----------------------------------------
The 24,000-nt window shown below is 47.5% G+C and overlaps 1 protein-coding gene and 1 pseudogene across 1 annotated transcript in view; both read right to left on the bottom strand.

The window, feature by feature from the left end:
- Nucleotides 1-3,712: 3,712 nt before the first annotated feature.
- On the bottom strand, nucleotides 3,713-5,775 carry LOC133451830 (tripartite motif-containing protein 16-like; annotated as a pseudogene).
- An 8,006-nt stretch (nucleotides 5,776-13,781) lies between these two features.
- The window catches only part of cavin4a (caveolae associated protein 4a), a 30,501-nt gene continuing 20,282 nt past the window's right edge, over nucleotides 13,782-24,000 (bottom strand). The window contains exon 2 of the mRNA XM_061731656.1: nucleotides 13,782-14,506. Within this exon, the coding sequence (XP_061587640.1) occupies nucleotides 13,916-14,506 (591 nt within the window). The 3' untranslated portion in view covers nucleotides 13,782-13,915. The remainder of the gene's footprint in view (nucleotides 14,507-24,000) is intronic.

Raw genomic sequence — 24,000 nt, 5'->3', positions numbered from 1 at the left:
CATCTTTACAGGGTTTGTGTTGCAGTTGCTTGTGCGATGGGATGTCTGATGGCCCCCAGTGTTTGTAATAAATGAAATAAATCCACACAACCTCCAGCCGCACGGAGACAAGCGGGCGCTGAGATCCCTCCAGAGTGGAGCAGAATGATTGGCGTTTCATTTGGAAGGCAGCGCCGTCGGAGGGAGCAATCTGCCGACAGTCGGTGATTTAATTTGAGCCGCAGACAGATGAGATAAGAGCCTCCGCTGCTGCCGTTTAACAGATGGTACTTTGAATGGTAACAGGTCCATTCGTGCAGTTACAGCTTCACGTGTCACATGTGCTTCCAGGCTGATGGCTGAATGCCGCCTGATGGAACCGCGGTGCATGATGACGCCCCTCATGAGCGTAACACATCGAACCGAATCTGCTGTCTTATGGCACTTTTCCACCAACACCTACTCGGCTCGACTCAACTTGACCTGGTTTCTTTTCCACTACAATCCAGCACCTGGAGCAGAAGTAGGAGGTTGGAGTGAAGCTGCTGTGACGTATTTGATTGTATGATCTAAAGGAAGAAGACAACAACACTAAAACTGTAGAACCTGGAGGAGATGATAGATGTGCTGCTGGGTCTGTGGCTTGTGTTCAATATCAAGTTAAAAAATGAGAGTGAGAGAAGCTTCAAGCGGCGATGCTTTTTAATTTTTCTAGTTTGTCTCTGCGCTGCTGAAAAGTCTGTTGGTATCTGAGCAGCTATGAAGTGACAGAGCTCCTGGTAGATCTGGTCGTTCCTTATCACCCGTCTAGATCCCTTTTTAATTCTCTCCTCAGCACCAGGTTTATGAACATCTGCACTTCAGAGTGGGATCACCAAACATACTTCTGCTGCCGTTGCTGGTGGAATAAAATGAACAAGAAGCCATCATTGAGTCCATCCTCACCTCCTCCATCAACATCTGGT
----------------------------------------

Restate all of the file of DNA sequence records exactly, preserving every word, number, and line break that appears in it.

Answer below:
The 24,000-nt window shown below is 47.5% G+C and overlaps 1 protein-coding gene and 1 pseudogene across 1 annotated transcript in view; both read right to left on the bottom strand.

The window, feature by feature from the left end:
- Nucleotides 1-3,712: 3,712 nt before the first annotated feature.
- On the bottom strand, nucleotides 3,713-5,775 carry LOC133451830 (tripartite motif-containing protein 16-like; annotated as a pseudogene).
- An 8,006-nt stretch (nucleotides 5,776-13,781) lies between these two features.
- The window catches only part of cavin4a (caveolae associated protein 4a), a 30,501-nt gene continuing 20,282 nt past the window's right edge, over nucleotides 13,782-24,000 (bottom strand). The window contains exon 2 of the mRNA XM_061731656.1: nucleotides 13,782-14,506. Within this exon, the coding sequence (XP_061587640.1) occupies nucleotides 13,916-14,506 (591 nt within the window). The 3' untranslated portion in view covers nucleotides 13,782-13,915. The remainder of the gene's footprint in view (nucleotides 14,507-24,000) is intronic.

Raw genomic sequence — 24,000 nt, 5'->3', positions numbered from 1 at the left:
CATCTTTACAGGGTTTGTGTTGCAGTTGCTTGTGCGATGGGATGTCTGATGGCCCCCAGTGTTTGTAATAAATGAAATAAATCCACACAACCTCCAGCCGCACGGAGACAAGCGGGCGCTGAGATCCCTCCAGAGTGGAGCAGAATGATTGGCGTTTCATTTGGAAGGCAGCGCCGTCGGAGGGAGCAATCTGCCGACAGTCGGTGATTTAATTTGAGCCGCAGACAGATGAGATAAGAGCCTCCGCTGCTGCCGTTTAACAGATGGTACTTTGAATGGTAACAGGTCCATTCGTGCAGTTACAGCTTCACGTGTCACATGTGCTTCCAGGCTGATGGCTGAATGCCGCCTGATGGAACCGCGGTGCATGATGACGCCCCTCATGAGCGTAACACATCGAACCGAATCTGCTGTCTTATGGCACTTTTCCACCAACACCTACTCGGCTCGACTCAACTTGACCTGGTTTCTTTTCCACTACAATCCAGCACCTGGAGCAGAAGTAGGAGGTTGGAGTGAAGCTGCTGTGACGTATTTGATTGTATGATCTAAAGGAAGAAGACAACAACACTAAAACTGTAGAACCTGGAGGAGATGATAGATGTGCTGCTGGGTCTGTGGCTTGTGTTCAATATCAAGTTAAAAAATGAGAGTGAGAGAAGCTTCAAGCGGCGATGCTTTTTAATTTTTCTAGTTTGTCTCTGCGCTGCTGAAAAGTCTGTTGGTATCTGAGCAGCTATGAAGTGACAGAGCTCCTGGTAGATCTGGTCGTTCCTTATCACCCGTCTAGATCCCTTTTTAATTCTCTCCTCAGCACCAGGTTTATGAACATCTGCACTTCAGAGTGGGATCACCAAACATACTTCTGCTGCCGTTGCTGGTGGAATAAAATGAACAAGAAGCCATCATTGAGTCCATCCTCACCTCCTCCATCAACATCTGGT